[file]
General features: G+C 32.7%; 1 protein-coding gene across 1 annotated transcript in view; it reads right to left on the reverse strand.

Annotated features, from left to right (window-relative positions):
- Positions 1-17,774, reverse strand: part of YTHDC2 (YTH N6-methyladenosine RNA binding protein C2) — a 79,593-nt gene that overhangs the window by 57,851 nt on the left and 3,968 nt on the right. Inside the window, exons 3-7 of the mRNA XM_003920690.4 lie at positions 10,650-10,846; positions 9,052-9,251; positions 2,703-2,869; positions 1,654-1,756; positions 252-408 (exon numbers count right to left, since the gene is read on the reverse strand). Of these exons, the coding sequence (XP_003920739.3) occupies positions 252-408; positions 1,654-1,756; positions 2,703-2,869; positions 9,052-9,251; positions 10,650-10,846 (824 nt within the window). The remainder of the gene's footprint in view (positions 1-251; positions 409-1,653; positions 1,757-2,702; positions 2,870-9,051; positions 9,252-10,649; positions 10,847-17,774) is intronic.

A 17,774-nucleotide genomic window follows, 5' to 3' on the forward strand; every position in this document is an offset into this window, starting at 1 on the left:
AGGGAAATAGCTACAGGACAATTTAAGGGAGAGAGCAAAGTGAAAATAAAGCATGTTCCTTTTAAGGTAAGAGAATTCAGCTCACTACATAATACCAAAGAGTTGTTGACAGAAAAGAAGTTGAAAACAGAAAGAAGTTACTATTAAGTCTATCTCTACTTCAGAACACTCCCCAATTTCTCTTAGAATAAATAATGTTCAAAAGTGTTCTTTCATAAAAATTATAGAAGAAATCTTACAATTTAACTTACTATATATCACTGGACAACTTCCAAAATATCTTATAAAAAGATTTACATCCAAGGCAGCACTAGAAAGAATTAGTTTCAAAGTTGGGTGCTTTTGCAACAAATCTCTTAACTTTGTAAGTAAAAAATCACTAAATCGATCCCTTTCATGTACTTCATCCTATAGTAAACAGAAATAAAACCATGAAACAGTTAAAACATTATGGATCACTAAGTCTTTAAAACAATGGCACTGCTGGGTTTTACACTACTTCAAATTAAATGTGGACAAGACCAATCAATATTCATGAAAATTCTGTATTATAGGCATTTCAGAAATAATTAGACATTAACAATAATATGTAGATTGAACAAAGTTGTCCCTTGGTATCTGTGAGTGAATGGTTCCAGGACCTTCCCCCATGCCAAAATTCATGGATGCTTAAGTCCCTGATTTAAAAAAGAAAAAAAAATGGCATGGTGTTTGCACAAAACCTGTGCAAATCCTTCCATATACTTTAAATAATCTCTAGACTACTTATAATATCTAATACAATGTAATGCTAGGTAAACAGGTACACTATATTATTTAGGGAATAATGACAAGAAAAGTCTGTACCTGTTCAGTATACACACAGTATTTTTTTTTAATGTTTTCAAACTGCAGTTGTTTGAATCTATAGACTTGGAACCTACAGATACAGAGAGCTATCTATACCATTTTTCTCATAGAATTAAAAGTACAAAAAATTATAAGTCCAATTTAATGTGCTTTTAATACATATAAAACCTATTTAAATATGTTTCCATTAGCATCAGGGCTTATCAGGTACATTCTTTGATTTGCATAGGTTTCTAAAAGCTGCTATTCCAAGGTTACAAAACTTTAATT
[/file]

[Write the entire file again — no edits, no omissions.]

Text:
General features: G+C 32.7%; 1 protein-coding gene across 1 annotated transcript in view; it reads right to left on the reverse strand.

Annotated features, from left to right (window-relative positions):
- Positions 1-17,774, reverse strand: part of YTHDC2 (YTH N6-methyladenosine RNA binding protein C2) — a 79,593-nt gene that overhangs the window by 57,851 nt on the left and 3,968 nt on the right. Inside the window, exons 3-7 of the mRNA XM_003920690.4 lie at positions 10,650-10,846; positions 9,052-9,251; positions 2,703-2,869; positions 1,654-1,756; positions 252-408 (exon numbers count right to left, since the gene is read on the reverse strand). Of these exons, the coding sequence (XP_003920739.3) occupies positions 252-408; positions 1,654-1,756; positions 2,703-2,869; positions 9,052-9,251; positions 10,650-10,846 (824 nt within the window). The remainder of the gene's footprint in view (positions 1-251; positions 409-1,653; positions 1,757-2,702; positions 2,870-9,051; positions 9,252-10,649; positions 10,847-17,774) is intronic.

A 17,774-nucleotide genomic window follows, 5' to 3' on the forward strand; every position in this document is an offset into this window, starting at 1 on the left:
AGGGAAATAGCTACAGGACAATTTAAGGGAGAGAGCAAAGTGAAAATAAAGCATGTTCCTTTTAAGGTAAGAGAATTCAGCTCACTACATAATACCAAAGAGTTGTTGACAGAAAAGAAGTTGAAAACAGAAAGAAGTTACTATTAAGTCTATCTCTACTTCAGAACACTCCCCAATTTCTCTTAGAATAAATAATGTTCAAAAGTGTTCTTTCATAAAAATTATAGAAGAAATCTTACAATTTAACTTACTATATATCACTGGACAACTTCCAAAATATCTTATAAAAAGATTTACATCCAAGGCAGCACTAGAAAGAATTAGTTTCAAAGTTGGGTGCTTTTGCAACAAATCTCTTAACTTTGTAAGTAAAAAATCACTAAATCGATCCCTTTCATGTACTTCATCCTATAGTAAACAGAAATAAAACCATGAAACAGTTAAAACATTATGGATCACTAAGTCTTTAAAACAATGGCACTGCTGGGTTTTACACTACTTCAAATTAAATGTGGACAAGACCAATCAATATTCATGAAAATTCTGTATTATAGGCATTTCAGAAATAATTAGACATTAACAATAATATGTAGATTGAACAAAGTTGTCCCTTGGTATCTGTGAGTGAATGGTTCCAGGACCTTCCCCCATGCCAAAATTCATGGATGCTTAAGTCCCTGATTTAAAAAAGAAAAAAAAATGGCATGGTGTTTGCACAAAACCTGTGCAAATCCTTCCATATACTTTAAATAATCTCTAGACTACTTATAATATCTAATACAATGTAATGCTAGGTAAACAGGTACACTATATTATTTAGGGAATAATGACAAGAAAAGTCTGTACCTGTTCAGTATACACACAGTATTTTTTTTTAATGTTTTCAAACTGCAGTTGTTTGAATCTATAGACTTGGAACCTACAGATACAGAGAGCTATCTATACCATTTTTCTCATAGAATTAAAAGTACAAAAAATTATAAGTCCAATTTAATGTGCTTTTAATACATATAAAACCTATTTAAATATGTTTCCATTAGCATCAGGGCTTATCAGGTACATTCTTTGATTTGCATAGGTTTCTAAAAGCTGCTATTCCAAGGTTACAAAACTTTAATT